On the walls of Yego Art Center are three acrylic on canvas paintings of three zebras in different colours apart from the normal white and black stripes, which colour the normal skin of the animal called, Zebra Series.
These inspirational pieces can be found on an 18x70cm pieces by self-taught visual artist, Charles Tuyisenge, an artist at the Kimihurura based art centre.
“I like zebras because they embody the character of coolness. Zebras are naturally nice and friendly animals that have no quarrel with any other species of animals. Human beings should copy this trait so that we can all live in peace and harmony,” says Tuyisenge as he introduces me to several of his paintings, abstract, semi-abstract and realism paintings that decorate the walls of Yego.
Another thing that is unique about Tuyisenge’s paintings is that he manages to embellish them by the use of a series of buttons and sand, a technique he says is testimony to how human beings are always close with nature (sand) and craft (buttons).
Three Seasons, a semi-realism acrylic on canvas, lies on a 50x70cm canvas. It’s also a painting of zebra divided into three sections.
The uppermost part covers the ears of the zebra, the middle part the body, while the lower part covers the legs.
But he explains that the purpose of dividing the animal, by a strip of tape and button, was to showcase the seasonal nature of the wild.
“This was my fourth (painting of) zebra since I joined Yego in 2014. The others have been sold and this one reminds me of the remarkable journey I’ve gone through since I made the decision to have my artwork marketed through Yego,” he adds.
However, Tuyisenge’s artwork is not all about the zebras. The End of Drought, a 100x 140 semi-abstract piece, depict an elephant with her baby migrating from dry land, shown by rich use of red and orange colours, to the bounty of green pastures that’s depicted with the use of green colours. Again, he does not use the natural grey colour of the elephant but a mish-mash of colours.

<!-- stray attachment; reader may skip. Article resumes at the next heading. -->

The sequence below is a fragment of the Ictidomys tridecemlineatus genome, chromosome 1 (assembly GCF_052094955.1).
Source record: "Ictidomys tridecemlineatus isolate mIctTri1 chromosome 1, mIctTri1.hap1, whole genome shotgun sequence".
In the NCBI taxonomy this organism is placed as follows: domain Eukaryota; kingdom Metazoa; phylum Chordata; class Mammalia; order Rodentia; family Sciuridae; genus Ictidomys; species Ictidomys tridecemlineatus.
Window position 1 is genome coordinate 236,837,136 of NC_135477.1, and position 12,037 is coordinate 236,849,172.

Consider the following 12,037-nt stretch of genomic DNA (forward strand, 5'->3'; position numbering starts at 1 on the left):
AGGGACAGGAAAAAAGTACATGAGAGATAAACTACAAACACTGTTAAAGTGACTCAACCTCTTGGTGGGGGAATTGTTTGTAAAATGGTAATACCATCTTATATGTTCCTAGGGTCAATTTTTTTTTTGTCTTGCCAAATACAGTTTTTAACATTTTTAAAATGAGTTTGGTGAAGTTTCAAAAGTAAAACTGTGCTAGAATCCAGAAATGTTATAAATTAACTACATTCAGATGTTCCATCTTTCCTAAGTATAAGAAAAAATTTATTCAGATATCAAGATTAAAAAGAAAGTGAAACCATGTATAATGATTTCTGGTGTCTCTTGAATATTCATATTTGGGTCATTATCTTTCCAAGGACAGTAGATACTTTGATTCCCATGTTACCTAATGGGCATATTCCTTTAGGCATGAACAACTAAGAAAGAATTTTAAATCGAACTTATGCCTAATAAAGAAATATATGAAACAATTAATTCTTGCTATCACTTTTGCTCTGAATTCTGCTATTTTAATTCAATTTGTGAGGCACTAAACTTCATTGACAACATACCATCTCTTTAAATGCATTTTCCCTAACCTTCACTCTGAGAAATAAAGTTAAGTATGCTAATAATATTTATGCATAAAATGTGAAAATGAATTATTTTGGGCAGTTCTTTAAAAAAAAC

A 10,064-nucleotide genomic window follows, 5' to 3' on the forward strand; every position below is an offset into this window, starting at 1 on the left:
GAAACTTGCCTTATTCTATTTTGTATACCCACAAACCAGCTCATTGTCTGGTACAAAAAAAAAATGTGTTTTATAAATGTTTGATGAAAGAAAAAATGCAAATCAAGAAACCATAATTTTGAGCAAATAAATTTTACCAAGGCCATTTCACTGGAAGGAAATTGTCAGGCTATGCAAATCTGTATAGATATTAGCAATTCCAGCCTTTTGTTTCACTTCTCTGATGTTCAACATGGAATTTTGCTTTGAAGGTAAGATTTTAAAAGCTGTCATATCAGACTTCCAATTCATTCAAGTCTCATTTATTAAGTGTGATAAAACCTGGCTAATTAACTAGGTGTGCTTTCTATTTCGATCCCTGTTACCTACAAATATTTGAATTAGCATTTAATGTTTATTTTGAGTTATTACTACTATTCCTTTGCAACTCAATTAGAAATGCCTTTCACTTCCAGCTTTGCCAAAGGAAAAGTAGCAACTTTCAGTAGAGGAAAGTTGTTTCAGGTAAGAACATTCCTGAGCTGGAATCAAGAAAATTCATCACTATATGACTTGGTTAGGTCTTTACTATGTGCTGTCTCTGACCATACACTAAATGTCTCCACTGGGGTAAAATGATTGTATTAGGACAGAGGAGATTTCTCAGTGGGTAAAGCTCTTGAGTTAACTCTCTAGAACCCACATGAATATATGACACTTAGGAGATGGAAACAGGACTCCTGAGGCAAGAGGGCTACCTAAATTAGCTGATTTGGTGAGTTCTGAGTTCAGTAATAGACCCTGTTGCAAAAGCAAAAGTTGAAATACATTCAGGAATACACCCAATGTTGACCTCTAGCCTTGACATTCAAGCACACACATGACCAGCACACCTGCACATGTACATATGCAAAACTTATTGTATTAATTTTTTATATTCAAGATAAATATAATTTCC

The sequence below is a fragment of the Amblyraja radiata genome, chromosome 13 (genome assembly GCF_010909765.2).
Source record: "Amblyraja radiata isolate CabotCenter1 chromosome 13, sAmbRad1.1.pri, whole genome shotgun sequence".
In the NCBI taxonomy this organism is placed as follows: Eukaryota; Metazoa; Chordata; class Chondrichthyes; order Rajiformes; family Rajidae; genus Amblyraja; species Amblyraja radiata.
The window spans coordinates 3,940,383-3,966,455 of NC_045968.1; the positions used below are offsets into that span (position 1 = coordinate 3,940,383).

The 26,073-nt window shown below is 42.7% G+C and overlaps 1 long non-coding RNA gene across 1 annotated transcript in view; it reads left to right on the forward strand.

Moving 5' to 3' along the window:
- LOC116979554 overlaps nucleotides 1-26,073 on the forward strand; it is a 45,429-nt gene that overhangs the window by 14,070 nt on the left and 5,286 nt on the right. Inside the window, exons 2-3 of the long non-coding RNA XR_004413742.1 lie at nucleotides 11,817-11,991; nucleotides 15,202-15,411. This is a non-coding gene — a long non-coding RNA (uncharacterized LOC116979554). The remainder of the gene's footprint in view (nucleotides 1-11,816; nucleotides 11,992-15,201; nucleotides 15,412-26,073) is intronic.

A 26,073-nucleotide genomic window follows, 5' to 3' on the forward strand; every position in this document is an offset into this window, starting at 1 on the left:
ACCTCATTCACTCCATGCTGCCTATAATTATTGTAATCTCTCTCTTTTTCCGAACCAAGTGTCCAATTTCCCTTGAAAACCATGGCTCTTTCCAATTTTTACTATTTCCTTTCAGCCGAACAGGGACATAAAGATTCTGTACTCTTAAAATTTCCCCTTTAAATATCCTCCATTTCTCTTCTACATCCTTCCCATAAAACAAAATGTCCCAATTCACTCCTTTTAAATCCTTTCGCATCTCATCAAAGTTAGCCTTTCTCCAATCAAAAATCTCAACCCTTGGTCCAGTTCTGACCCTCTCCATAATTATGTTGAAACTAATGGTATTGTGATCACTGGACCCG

“I want to create unique portraits of these animals, and that’s why I use different colours. As an artist, you have to be imaginative and create something extraordinary, not what we normally see in life. This brings boredom,” he explains on his experiment with colours to paint these animals.
Fashion, a 100x140cm painting, is a giant shoe in red and black. The artist explains that this reminds him of his childhood when the kind of canvas shoe was the in-thing.
“I used to see these kinds of shoes when I was young and I decided to immortalize my childhood memory by sketching and painting it. There was a time when the shoes were in vogue back in Uganda where I grew up.
Tuyisenge says that art runs in his blood, from his mother’s side. He adds he always saw his mother doing several artworks like embroidery while his maternal grandfather was a famous sculptor in his hey days. All his eight siblings are artists on their own merit, though he hastens to explain that he’s the only one who has taken art as a serious profession.
The 30-year-old explains that even though he was a prodigious artist from his young days in primary school where teachers, seeing his drawing talent, used to engage him in drawing maps and figures on the blackboard, it was when he reached Senior One at Rubiri Secondary School in Kampala, Uganda in 1994 that he actually polished his art skills.
“We had three courses called Still Life where you drew any object you saw using a pencil, Nature where you were expected to draw living things like cockroaches and feet of animals, and Living Person where a person could pose in front of a group of artists and for two hours we were expected to draw the image of the person. These really polished my skills in drawing and made me bring my talent in art to bear,” he explains. He further refined his art skill when he joined university.
Tuyisenge says that he now does art as a side hassle since most of his time is taken by interior design and construction. He is the proprietor of Big Homes Ltd, an interior design and construction firm.